Soybeans and wheat were neutral/friendly.
I would say corn should be down in this report, if nothing else some profit taking just from the "what the hell is USDA doing" reaction.
Beans have given up all the gains already from the report last week so I don't think they drop too much more, and there is a lot of spreads that have been buying corn/selling soybeans over the last week that may profit take.
Wheat was neutral/friendly as well and that has sold off pretty hard so I can't get too negative to that with the weather forecasts for the S. Plains looking warm/dry.
Outside markets are all supportive, so if corn gets whacked 25-30-cents at the open (not that unlikely) after $1.00 plus rally I do believe end users will be waiting to buy.
Going to be interesting, that's for sure," he says.
Yet another analyst says, "Yawner. Corn and bean carryout left unchanged. Corn exports left unchanged was a surprise, after 8 weeks of surprisingly large weekly sales. Ethanol usage went up. No surprise they moved bean exports a little lower, as China is doing more south American business now. Wheat ending stocks moved lower was against pre-report trade estimates, but large ending stocks make it a non-issue. Time to take profits."
Cotton: One analyst says:
It's interesting to note, that going into today's trade, the price difference of corn and wheat (spread) is the lowest it's been in a decade. The current 10¢ spread compares to a price difference of 100 cents a month ago. Will the spread get even closer today? What do you think?
--Also, it's being reported that Aussie wheat is $80/ton cheaper than U.S. corn on the export market.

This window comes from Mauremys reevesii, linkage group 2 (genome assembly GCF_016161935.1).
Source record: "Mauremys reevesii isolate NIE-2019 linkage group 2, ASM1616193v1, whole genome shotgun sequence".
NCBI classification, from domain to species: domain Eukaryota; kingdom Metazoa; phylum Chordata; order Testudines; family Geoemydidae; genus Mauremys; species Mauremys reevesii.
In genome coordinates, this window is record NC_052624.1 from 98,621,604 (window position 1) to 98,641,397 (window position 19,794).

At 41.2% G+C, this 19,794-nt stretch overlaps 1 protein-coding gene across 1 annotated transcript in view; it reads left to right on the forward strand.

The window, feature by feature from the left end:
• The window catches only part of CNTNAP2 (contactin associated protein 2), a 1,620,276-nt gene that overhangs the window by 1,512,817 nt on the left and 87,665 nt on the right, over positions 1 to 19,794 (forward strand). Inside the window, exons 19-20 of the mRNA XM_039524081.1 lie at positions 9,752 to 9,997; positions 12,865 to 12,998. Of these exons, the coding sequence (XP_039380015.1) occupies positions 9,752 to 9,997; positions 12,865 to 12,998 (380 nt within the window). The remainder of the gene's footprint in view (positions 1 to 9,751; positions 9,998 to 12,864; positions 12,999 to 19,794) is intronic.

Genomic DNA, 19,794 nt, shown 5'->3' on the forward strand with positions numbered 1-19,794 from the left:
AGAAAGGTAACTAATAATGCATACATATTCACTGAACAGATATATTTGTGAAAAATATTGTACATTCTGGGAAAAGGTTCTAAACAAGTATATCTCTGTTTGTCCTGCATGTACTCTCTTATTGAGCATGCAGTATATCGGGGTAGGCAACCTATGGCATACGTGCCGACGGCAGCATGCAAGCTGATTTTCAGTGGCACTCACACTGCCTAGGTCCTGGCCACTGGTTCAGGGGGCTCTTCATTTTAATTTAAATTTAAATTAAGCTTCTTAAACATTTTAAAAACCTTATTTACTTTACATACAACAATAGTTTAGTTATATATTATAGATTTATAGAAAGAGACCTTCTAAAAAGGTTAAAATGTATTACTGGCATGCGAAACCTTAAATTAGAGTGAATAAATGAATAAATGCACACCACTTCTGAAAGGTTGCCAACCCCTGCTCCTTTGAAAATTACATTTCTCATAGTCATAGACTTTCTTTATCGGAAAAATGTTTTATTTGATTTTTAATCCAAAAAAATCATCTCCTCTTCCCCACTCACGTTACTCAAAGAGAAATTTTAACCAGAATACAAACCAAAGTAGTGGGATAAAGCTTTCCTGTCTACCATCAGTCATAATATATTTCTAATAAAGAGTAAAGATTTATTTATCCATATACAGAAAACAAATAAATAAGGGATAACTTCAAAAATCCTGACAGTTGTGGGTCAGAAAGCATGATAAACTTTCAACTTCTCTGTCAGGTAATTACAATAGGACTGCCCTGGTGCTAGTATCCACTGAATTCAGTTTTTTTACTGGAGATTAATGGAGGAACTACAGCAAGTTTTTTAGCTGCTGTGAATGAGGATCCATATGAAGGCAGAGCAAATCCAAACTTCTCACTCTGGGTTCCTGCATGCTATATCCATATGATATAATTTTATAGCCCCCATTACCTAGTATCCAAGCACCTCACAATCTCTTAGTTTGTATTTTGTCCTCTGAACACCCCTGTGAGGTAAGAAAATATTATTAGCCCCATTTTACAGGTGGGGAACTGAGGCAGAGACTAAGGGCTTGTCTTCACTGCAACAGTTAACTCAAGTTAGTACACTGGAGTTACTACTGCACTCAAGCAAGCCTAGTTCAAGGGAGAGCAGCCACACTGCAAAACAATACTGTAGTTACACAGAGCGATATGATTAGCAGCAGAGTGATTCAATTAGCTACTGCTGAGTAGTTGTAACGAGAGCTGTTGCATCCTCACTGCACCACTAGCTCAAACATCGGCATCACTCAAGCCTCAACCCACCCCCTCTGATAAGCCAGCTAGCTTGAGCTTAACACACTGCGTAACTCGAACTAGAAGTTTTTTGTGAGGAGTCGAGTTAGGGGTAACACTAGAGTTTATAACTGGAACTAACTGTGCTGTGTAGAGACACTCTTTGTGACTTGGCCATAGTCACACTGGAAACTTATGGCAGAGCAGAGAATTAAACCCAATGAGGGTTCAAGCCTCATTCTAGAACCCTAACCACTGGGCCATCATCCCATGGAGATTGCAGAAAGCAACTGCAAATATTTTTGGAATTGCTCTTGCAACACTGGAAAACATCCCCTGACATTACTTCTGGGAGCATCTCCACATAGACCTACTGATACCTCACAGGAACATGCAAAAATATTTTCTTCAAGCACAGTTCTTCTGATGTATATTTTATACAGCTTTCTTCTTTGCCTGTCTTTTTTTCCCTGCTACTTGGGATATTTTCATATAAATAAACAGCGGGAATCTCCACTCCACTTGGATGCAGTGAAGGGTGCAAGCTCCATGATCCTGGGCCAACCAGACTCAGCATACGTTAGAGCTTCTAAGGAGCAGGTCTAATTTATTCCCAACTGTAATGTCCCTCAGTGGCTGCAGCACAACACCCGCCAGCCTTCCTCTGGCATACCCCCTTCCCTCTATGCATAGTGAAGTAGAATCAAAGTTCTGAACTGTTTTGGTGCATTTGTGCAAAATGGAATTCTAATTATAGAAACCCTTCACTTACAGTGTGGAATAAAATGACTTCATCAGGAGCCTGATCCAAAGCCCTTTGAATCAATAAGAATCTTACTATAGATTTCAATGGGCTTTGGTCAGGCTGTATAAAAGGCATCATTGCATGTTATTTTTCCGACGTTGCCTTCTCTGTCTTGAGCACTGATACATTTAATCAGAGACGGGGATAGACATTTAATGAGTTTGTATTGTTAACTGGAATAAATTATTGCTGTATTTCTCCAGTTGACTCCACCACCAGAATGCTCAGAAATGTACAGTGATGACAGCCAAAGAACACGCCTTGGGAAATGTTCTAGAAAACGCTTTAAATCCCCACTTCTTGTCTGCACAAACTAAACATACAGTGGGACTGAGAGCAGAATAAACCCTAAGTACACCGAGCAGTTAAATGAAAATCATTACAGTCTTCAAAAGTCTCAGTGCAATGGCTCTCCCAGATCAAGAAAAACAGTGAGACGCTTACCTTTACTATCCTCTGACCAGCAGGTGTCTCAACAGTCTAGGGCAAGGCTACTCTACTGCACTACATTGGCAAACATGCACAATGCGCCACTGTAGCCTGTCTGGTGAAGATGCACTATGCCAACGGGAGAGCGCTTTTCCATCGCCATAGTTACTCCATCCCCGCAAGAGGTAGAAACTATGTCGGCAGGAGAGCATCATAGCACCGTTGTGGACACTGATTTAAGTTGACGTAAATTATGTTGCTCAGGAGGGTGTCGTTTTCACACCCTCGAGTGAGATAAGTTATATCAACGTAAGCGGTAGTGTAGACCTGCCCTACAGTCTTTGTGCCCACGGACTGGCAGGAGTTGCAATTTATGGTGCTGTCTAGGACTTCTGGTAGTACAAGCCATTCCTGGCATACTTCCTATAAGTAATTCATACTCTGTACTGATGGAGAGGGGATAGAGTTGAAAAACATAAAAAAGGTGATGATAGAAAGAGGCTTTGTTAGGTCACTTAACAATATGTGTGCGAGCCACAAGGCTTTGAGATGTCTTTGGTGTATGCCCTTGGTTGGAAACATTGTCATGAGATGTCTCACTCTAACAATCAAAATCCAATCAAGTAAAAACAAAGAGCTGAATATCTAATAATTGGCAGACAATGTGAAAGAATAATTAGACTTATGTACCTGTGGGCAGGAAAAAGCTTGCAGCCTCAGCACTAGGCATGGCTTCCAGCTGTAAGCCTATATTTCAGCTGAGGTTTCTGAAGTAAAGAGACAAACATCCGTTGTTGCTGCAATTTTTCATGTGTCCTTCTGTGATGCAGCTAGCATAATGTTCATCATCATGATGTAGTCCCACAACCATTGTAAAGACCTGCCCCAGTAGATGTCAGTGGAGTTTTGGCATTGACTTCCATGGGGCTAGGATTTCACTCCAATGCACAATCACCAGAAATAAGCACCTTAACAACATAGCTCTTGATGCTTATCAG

calls: Subject to this morning's USDA Supply/Demand Report to be released at 7:30am CST. Watch for the numbers right here.
Overnight grain, soybean markets=Trading higher.
Crude Oil=$1.53 higher.
Wall Street=Seen trading higher as Japan earthquake worries fade. Also, strength is coming from strong U.S. company earnings reports. Most companies are beating expectations, few are missing.
World Markets=Mostly higher.
Raining heavily in Chicago this morning. Anybody planting this weekend south of Chicago or Bloomington, IL?
More in a minute,
04-08-2011 07:50 AM
04-08-2011 08:02 AM
Mike..... To me what this report is "YELLING" at the market is...... WE CAN NOT GO ANY LOWER WITH THE CARRYOVERS...... There are a lot of people that think that even the 675 # is WAY to low and as the USDA said they are expecting more Wheat feeding along with hopefully (My words) early harvested corn from the south...... This is the only way we can be this low in the carryouts.........IMHO..... The USDA is telling the market that a major job of rationing needs to occur....... p-oed
04-08-2011 08:16 AM
May wheat is only 9 cents higher then may corn prices. I imagine some wheat is replacing corn in livestock rations. I can never remember a time when wheat and corn where on par with each other.
04-08-2011 08:20 AM
Even if I think it's nuts..I think we still trade the report today. I don't have much hope of seeing old crop beans make any nearby gains...so I dumped what I had left in DP this morning. The co-op didn't take any protection..so I'll be satisfied I probably sold them in the top 1/3 of the price range for the marketing year. On the other hand...I think Corn will trade the report today..and maybe Mon. but I think any reversal of trend is unlikely. This corn carryout number is so absurd...that everyone has to realize the USDA is trying to prevent panic. If USDA thinks we're going to get so much Sept. corn out of the south...tell me how they're going to move it north to where we use the bulk of it? The rivers run the wrong way for that to happen.......
04-08-2011 08:45 AM - edited 04-08-2011 11:12 AM
OH NO......which report do I believe? Grain under load unredeemed(hard evidence) or government stock(guess)? Doesn't matter, preception is everything.
Though, if we have a government shut down, you can't redeem sealed grain....so that might slow some sales.
Crude is the new reserve currency I would say.
04-08-2011 09:07 AM
Hey marketeye, a few days ago you asked us if we would miss the government reports if congress cuts them in order to help balance the budget. Well from today's report and with what the traders are sayen, let them get rid of it. They are nothing but a joke anyway. They can not predict or estimate if the sun is going to rise in the east and set in the west with out having to "revise" there first report. There reports are a huge waste of time for the most part. Have a good day.